Already in 2004, the OECD provided a network for the many ongoing initiatives. The OECD World Forum on “Statistics, Knowledge and Policies”, held in Palermo (in 2004) and Istanbul (in 2007), led to the Istanbul Declaration on Measuring and Fostering the Progress of Societies. It was jointly agreed by the European Commission, the OECD, the UNDP, the World Bank and the Organisation of the Islamic Conference. Since then, progress was achieved in a number of ways:

  • A worldwide institutional partnership, the Global Project for Measuring the Progress of Societies was launched and is hosted by the OECD. It is now and run in collaboration with ten international agencies;

  • Our network of networks grows by the week, with 15 000 people now subscribing to our newsletter;

  • A series of conferences were organised around the world and over 300 people took part in training courses in the past year;

  • A new handbook on measuring progress and new software tools have been developed to bring data to citizens and citizens to data. In the information age everyone should be able to benefit from a more informed view of the state of their societies;

  • And the OECD has firmly embraced the web2.0 revolution.  ‘Wikiprogress’ – a website to share and undertake analyses of progress – will be unveiled at the end of this conference.

A political momentum for change is also building, with a strong demand for a new generation of statistics.  The most salient expression of this demand is the international commission set up by French President Sarkozy chaired by Joseph Stiglitz, the Communication of the European Commission on "GDP and Beyond".

Both the Istanbul Declaration and the Report of the Stiglitz Commission propose to move from the current measurement system, based on the metrics of production, to a system that genuinely focuses on societal well-being and progress.

Economic resources are not the only thing that matters in people's life. To duly capture well-being we have to measure the expectations and level of satisfaction of individuals, how they spend their time, their paid and unpaid work, their capabilities, the relations they have with other people, their political voice and their participation in public life. We have to measure capital stocks as much as capital flows. We need to expand the concept of stock to include sustainability issues, such as, the state of our biosphere and metrics related to "green growth". We should also measure various forms of inequalities (in income, wealth, health, education and political voice), with particular emphasis on those that result from the accumulation of weaknesses or handicaps.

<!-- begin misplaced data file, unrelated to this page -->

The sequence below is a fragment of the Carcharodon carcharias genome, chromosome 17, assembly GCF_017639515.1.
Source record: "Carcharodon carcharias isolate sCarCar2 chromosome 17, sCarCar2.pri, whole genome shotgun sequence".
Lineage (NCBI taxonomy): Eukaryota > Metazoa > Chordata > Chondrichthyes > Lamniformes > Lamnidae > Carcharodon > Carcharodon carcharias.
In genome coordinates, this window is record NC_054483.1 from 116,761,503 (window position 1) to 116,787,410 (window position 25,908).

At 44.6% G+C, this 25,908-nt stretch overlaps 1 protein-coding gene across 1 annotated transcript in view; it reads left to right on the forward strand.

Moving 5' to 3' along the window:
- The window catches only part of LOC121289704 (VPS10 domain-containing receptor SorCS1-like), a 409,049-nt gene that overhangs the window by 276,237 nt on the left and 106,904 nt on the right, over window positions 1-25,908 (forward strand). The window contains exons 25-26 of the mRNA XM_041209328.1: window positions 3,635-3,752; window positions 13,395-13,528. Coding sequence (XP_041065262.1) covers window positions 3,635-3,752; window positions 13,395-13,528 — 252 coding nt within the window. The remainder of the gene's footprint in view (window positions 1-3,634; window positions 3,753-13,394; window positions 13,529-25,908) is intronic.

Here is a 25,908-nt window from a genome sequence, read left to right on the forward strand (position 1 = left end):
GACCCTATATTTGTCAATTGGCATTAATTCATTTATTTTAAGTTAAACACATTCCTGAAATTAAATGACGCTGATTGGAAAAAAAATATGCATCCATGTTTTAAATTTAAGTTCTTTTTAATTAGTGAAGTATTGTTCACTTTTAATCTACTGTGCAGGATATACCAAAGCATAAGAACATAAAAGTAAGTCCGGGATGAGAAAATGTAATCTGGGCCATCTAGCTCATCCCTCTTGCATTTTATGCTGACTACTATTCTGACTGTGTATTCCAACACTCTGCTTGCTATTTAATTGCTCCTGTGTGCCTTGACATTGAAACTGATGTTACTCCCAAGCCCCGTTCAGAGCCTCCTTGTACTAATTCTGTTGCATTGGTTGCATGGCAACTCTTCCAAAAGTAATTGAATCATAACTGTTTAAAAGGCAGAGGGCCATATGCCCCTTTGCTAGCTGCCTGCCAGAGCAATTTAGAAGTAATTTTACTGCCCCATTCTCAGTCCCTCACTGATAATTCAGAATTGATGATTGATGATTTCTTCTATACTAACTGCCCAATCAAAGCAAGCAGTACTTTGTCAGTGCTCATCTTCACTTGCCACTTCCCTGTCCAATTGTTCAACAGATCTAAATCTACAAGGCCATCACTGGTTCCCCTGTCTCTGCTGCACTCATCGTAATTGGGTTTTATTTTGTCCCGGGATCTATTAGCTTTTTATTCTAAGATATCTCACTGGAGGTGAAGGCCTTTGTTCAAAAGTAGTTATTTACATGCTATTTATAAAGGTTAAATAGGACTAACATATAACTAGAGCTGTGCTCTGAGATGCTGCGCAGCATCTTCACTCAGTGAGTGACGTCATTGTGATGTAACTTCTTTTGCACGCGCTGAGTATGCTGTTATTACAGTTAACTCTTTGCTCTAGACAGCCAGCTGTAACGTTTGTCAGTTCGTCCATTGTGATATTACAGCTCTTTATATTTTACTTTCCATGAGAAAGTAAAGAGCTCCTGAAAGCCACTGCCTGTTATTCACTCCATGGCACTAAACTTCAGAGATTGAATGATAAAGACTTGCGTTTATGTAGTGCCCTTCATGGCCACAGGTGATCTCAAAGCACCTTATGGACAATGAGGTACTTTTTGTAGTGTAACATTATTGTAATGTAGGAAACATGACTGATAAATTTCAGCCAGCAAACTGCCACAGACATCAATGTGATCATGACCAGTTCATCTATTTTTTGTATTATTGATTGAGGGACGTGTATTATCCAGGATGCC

The process launched by the OECD in 2004, the recommendations of the Sitiglitz Commission and the call of G20 leaders are opening an ambitious agenda. The way forward will require political will. It will require an international setting in which concepts and methodologies will be defined and harmonised. It will prompt co-operation between different key players: national statistical offices, regional and supranational organisations, policy makers and civil society.

We stand ready to heed the call of the G20 to “encourage work on measurement methods so as to better take into account the social and environmental dimensions of economic development”. We are also ready to meet the request of the French government and act as the international focal point of the follow-up to the recommendations of the Stigliz-Sen Commission. 

The OECD is planning an ambitious work programme to deliver on the mandates it received. We are ready, as an Organisation, to continue to provide leadership and contribute to this ambitious agenda. We are currently establishing an OECD roadmap for measuring and fostering well being and progress. This roadmap will be presented to you on Thursday by Deputy Secretary-General, Pier Carlo Padoan.

The OECD stands for lasting progress and we are not alone.  We have built an alliance for change. We have a historic opportunity and duty to build a more inclusive vision for the future of our societies. I trust the Third World Forum on “Statistics, Knowledge and Policy” will be a milestone for lasting progress.